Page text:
I noticed when you joined the queue, you both wore suits and I wondered if you were married. I wondered where you worked. Idle thoughts, I was more concerned with getting a seat on the 7pm Aero flight to Lagos. It was the last flight out of Port Harcourt with free seats.
My heart sank when, after almost 20 minutes on the queue, the Aero teller announced that the POS machine wasn’t working. I’d have to pay cash.
I didn’t have any cash . I heard you mutter that you didn’t have any cash either. This was 5:20.
I made my way to the ATM, to the queues that dragged. I was number 7 on one queue; fifteen minutes later, you joined the other queue.
My GTB card did not work. 20 minutes on the ATM queue, and my card did not work. I stepped off the queue. You asked me what the problem was. I replied that I needed to transfer money to my First Bank card so I could use it.
You got to the front of the queue. I watched you withdraw cash effortlessly. I joined the other queue, waited another 20 minutes to get to the machine. And again, I got the error message, “Issuer or switch inoperative.”
I was desperate. I had no plans to sleep in Port Harcourt that night, I was tired, completely out of cash and time was running out. Again, I joined the end of the queue. And for the third time, I got an error message on both of my cards. I tried to get my husband to book the ticket online but that option was no longer available on their website. I was, for all intents and purposes, stranded.
I saw you both walk past to the Genesis restaurant. In the time it had taken me to make my way to the front of the ATM queue, you had booked your tickets. It was almost 6:30 and I hadn’t booked mine. My choices were limited. I did something I’ve never done before.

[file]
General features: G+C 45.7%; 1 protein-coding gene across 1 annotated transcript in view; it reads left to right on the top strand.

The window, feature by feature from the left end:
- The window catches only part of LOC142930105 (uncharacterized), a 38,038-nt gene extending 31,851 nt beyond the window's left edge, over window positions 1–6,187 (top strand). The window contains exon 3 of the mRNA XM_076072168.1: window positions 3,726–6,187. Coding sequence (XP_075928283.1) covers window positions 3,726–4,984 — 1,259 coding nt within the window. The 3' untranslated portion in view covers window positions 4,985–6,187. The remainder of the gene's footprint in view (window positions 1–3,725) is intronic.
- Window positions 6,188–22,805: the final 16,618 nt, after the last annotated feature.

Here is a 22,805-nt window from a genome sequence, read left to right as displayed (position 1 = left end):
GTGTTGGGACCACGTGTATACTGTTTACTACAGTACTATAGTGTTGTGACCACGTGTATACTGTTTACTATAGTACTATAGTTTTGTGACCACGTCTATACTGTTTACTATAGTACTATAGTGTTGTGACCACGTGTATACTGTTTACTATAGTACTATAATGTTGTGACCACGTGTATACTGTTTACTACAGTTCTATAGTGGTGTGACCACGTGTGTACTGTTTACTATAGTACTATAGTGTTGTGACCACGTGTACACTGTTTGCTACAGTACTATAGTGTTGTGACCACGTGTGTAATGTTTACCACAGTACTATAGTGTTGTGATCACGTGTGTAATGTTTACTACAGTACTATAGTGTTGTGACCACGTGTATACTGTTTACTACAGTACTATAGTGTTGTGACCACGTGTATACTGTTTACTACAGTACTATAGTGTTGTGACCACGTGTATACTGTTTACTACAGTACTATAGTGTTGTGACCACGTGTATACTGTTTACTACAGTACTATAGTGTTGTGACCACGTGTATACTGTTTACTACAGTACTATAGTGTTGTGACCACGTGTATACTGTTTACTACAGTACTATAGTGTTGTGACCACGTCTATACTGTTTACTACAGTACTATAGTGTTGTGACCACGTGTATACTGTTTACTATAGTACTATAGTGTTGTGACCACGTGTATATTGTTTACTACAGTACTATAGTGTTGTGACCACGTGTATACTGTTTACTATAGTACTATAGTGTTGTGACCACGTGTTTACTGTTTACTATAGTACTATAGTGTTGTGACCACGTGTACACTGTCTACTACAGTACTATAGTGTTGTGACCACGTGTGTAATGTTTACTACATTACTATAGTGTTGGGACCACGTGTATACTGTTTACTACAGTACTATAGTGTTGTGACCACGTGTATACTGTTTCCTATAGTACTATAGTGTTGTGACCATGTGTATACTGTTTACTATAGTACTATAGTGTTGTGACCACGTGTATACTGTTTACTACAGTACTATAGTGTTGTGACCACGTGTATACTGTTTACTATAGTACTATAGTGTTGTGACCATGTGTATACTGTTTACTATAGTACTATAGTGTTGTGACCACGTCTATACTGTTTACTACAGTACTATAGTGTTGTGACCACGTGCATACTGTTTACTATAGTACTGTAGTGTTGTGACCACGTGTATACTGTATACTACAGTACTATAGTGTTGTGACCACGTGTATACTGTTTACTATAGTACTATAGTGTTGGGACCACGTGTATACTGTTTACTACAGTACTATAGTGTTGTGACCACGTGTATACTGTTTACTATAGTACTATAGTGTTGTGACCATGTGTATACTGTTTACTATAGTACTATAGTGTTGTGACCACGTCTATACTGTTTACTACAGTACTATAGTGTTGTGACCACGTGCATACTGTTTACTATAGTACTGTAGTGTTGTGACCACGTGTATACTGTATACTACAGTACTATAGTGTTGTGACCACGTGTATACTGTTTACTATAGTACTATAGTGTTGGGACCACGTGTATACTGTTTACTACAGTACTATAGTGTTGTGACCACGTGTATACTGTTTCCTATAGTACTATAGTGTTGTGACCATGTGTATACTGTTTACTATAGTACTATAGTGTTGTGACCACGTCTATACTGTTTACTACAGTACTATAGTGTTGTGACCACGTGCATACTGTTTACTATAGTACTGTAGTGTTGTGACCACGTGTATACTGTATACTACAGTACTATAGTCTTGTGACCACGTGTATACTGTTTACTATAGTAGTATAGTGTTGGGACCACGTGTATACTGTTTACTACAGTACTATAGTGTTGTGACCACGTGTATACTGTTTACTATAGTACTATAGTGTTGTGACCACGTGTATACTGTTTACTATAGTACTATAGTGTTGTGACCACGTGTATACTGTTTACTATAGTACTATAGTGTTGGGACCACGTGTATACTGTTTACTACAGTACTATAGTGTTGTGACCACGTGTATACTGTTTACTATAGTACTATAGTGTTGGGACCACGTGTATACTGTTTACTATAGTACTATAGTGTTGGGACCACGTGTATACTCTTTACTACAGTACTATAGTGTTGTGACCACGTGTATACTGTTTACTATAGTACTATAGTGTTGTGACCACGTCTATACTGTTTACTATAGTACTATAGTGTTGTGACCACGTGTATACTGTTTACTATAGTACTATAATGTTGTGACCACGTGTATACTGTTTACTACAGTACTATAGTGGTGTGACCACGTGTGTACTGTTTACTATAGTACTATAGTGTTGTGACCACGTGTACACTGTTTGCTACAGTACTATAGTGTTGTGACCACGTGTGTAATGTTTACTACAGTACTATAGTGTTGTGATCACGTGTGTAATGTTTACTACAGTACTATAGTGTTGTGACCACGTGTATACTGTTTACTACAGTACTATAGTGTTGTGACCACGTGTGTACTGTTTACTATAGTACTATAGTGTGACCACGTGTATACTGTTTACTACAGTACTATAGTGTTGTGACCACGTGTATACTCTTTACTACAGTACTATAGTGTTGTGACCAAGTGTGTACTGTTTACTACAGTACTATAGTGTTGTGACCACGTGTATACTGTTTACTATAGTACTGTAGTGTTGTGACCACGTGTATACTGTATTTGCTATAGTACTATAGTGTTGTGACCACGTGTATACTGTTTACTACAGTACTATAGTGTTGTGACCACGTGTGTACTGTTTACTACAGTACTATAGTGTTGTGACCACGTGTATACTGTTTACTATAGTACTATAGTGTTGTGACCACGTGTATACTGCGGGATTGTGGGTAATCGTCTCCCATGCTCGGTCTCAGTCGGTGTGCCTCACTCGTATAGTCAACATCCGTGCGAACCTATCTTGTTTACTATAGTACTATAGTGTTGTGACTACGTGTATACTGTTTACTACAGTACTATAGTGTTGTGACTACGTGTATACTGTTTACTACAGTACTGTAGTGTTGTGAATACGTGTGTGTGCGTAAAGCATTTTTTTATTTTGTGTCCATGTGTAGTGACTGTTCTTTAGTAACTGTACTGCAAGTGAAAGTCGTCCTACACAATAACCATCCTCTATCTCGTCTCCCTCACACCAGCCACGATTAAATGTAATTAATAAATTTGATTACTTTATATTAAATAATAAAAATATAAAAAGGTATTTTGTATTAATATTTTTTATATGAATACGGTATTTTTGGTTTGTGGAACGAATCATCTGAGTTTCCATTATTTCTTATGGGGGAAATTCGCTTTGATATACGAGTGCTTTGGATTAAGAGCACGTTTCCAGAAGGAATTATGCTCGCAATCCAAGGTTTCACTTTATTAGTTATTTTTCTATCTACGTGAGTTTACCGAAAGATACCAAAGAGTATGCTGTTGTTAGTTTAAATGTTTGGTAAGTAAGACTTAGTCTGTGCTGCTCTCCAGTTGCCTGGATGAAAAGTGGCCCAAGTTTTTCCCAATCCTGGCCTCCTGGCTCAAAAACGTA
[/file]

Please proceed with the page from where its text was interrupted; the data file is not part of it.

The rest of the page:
I walked up to you in Genesis and I asked you, complete strangers to lend me N20,000.
I didn’t look particularly credit-worthy. My hair was in a messy bun, dragging my luggage back and forth had left me sweaty, my shoes were dusty, and my trousers were covered in lint.
But you replied, “Ah, I was even going to ask you if you needed money.”
And you gave me the money. You didn’t ask for my phone number so you could follow up, you didn’t demand any sort of guarantees. At my request, you wrote your account number on a piece of paper and bid me farewell.
At the Aero desk, the price had gone up. Again, I turned to the person behind me to lend me the extra 3k I needed. And he did. Again, without any guarantees that I would pay back.
Because of you, I made it to Lagos at past 8 in the night. I tried both my debit cards at MMA2 and they worked. Sigh. A miracle. And all the wahala was worth the smile on my husband’s face as he welcomed me home.
People like you are the reason I still have faith in humanity, in Nigerians. I’ve paid you back, I did the bank transfers first thing Friday morning. But I knew I had to write this. To thank you and that other kind gentleman. And to let others know that people like you exist. Again, thank you.
Hi, guys. Please share this post as many times as you can, to as many people as you can so it reaches these wonderful Nigerians. I really hope they get to read this. Thank you!